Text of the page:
Health & Wellbeing

Study hints at fat-burning potential of exercising in the cold

Study hints at fat-burning pot...
A new study suggests that high intensity workouts in cold temperatures can assist increase fat burning
A new study suggests that high intensity workouts in cold temperatures can assist increase fat burning
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A new study suggests that high intensity workouts in cold temperatures can assist increase fat burning
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A new study suggests that high intensity workouts in cold temperatures can assist increase fat burning

A new study has found that braving the cold may be a good way to help burn off some of that Christmas pudding. The sample size may be small, but the research suggests the ambient temperature while exercising can have an effect on fat metabolism.

The research was carried out by scientists at Canada’s Laurentian University and focused on high-intensity interval training (HIIT), where short and intense exercise is interspersed with lower-intensity bouts. This format has grown in popularity of late due to the fat-burning benefits it brings, and the team set out to explore how ambient temperature might influence its effects.

More specifically, the team points to previous research demonstrating how HIIT workouts are better for lipid metabolism, or the breakdown and storage of fats, and the fact that ambient temperature is a factor in metabolism during exercise and rest. This led them to draw up a study investigating how HIIT, metabolism and ambient temperature may be related.

The study involved 11 “recreationally active” but overweight adults who took part in two HIIT sessions a week apart. One of these was carried out in a “thermoneutral” environment with temperatures of around 70 °F (21 °C), and the other at a frigid 32 °F (0 °C). The sesssions consisted of 10 separate cycling sprints at 90 percent effort lasting one minute apiece, followed by 90-second "recovery" periods of cycling at 30 percent intensity.

After each session, the participants cooled down by gently cycling or walking, ate a nutrition bar before going to sleep and indulged in a high-fat breakfast the morning after. During these sessions, the scientists monitored skin temperature, core body temperature, heart rate and the amount of oxygen delivered to the thighs, along with glucose, general oxygen, carbon dioxide levels and gas exchange levels. Blood samples were also drawn to help calculate lipid oxidation, or fat burning, rates following the breakfast the next day.

“The present study found that high-intensity exercise in the cold increased lipid oxidation by 358 percent during the exercise bout in comparison to high-intensity exercise in a thermoneutral environment,” the team writes.

The authors note that the cold conditioning had a negligible effect on the longer term metabolic responses, including blood sugar regulation, fat burning and triglyceride levels, once the high fat meal was consumed the next morning. Moreover, with such a small group of participants and data only taken from two HIIT workouts, the idea that cold temperatures help us burn more fat during exercise will need further investigation, though the first-of-a-kind study does indicate it's a possibility worth pursuing.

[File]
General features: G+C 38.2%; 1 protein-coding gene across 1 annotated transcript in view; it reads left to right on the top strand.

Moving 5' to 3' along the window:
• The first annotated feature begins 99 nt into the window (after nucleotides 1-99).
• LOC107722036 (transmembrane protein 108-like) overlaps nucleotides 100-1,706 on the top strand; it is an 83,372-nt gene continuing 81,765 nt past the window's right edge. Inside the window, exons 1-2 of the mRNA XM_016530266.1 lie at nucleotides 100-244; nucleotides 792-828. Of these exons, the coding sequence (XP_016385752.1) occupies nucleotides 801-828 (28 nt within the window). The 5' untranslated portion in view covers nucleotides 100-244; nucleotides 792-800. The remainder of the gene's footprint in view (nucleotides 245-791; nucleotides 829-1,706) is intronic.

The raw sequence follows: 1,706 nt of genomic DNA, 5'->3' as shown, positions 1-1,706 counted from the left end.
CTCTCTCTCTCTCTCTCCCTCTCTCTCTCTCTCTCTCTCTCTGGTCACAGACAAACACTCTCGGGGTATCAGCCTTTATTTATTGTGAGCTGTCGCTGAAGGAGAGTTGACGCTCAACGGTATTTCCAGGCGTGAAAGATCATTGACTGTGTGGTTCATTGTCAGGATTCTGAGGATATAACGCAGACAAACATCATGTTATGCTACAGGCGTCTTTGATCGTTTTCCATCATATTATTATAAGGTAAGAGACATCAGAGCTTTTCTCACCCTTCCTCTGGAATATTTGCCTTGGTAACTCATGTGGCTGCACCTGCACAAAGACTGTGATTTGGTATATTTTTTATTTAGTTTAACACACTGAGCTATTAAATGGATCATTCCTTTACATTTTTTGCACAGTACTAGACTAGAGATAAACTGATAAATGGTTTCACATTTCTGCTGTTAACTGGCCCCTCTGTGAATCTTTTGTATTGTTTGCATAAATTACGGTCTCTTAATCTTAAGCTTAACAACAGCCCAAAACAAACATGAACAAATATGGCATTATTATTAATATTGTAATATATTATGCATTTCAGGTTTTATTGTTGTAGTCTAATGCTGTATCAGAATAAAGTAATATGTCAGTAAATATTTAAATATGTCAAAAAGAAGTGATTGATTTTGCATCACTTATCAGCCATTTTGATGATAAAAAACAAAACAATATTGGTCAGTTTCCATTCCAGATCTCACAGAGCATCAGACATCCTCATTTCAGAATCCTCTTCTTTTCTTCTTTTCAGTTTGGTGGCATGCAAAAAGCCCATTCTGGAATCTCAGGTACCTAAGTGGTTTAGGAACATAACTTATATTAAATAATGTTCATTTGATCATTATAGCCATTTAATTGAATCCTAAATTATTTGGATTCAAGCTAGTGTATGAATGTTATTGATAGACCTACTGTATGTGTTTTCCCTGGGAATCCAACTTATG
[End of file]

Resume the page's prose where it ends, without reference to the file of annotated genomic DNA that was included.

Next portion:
The research was published in the Journal of Applied Physiology.

Source: American Physiological Society

5 comments
5 comments
Username
Any documentary on any Everett expedition already confirmed as much. There is a ridiculous amount of research going on to discover what is already known. In this case, if they had set out to quantify it, then fine. But they seem to be stating a discovery. Last week I read about a "study" saying the Kangaroo is the first non domesticated animal that will communicate with humans for help. Well the first known to the researchers but dolphins have been documented for doing so multiple times. That is just one example but the list is endless.
Douglas Bennett Rogers
This is a no brainer. The body, or any heat engine , will reduce output to manage heat load.
Nelson Hyde Chick
Duh, it is cold so you have to burn more calories to stay warm.
toni24
Exercising in the cold burns more fat. NO SHIT SHERLOCK, My old man splits firewood with a maul in below freezing weather and has done so for years and always lost weight during the Winter. Anyone who lives off grid or has lived in the country where their main heat has been wood and work around the farm also know about htis
Daishi
This one of the more frustrating things to me when I go into a gym that is like 75F. Sure as soon as I walk in the door 75F is OK but after I get my blood flowing and start doing something It's too damn hot inside. I tend to end my workout when I become sweaty and gross but that doesn't mean I don't still gave gas in the tank. I wish some gyms would have "cold rooms". If I won the lotto one of the things I would build is an indoor gym that's cold.